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suitable heads, compositions of a kind intermediate between hymns for general use and private meditations; which (although the distinction is better marked in some cases than in others) seem to breathe, upon the whole, the accents of particular, rather than general, consciousness and experience. On this account,thejr are, for the most part, out of place in ordinary hymn-books, and unfit to be sung by public congregations; but their tone is not the les& spiritual and real; and those who know anything of their own wants, and of the power of religion, can scarcely fail to be impressed with their beauty and truth.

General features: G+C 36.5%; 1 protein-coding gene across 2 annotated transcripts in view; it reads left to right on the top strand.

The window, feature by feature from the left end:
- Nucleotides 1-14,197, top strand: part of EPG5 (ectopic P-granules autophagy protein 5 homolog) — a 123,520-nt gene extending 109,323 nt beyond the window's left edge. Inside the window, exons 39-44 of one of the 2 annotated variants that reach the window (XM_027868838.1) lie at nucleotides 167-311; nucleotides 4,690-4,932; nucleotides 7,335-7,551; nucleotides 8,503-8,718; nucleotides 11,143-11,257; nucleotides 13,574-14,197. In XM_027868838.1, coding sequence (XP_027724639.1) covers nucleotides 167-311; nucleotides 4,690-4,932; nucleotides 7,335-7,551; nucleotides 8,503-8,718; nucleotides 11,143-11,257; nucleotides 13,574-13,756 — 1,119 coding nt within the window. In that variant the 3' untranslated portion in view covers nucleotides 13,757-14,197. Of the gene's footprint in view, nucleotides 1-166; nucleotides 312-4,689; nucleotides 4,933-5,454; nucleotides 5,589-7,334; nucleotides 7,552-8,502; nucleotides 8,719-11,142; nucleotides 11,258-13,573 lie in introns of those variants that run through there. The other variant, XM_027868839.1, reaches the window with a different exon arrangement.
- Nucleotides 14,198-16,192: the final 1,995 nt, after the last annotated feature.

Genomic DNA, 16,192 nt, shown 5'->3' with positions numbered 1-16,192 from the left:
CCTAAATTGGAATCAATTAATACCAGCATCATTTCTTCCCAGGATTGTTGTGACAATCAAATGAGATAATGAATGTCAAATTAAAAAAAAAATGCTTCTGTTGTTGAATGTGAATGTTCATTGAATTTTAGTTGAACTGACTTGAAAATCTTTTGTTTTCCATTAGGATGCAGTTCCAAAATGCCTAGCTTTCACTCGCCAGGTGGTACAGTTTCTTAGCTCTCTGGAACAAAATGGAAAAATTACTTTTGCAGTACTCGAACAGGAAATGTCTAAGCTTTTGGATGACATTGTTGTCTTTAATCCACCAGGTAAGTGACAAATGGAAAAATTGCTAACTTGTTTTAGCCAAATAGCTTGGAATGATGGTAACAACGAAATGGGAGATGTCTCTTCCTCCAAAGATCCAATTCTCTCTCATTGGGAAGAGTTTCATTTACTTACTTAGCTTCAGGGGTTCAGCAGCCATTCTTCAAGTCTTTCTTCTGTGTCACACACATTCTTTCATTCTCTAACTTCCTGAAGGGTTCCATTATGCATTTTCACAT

The Editor is not sure, whether it may not appear to some to be an objection to this classification, that, by bringing closely together a number of hymns on one subject, a sense of repetition and monotony is created, which might have been avoided by a different method. The repetition, however, which will undoubtedly be met with in the works, not only of different, but even of the same hymn-writers, is of a kind appropriate to such compositions ; and, therefore, it ought not to be withdrawn from observation. All lovers of Art are familiar with the habitual repetition of Holy Families, and other sacred subjects, by the early painters*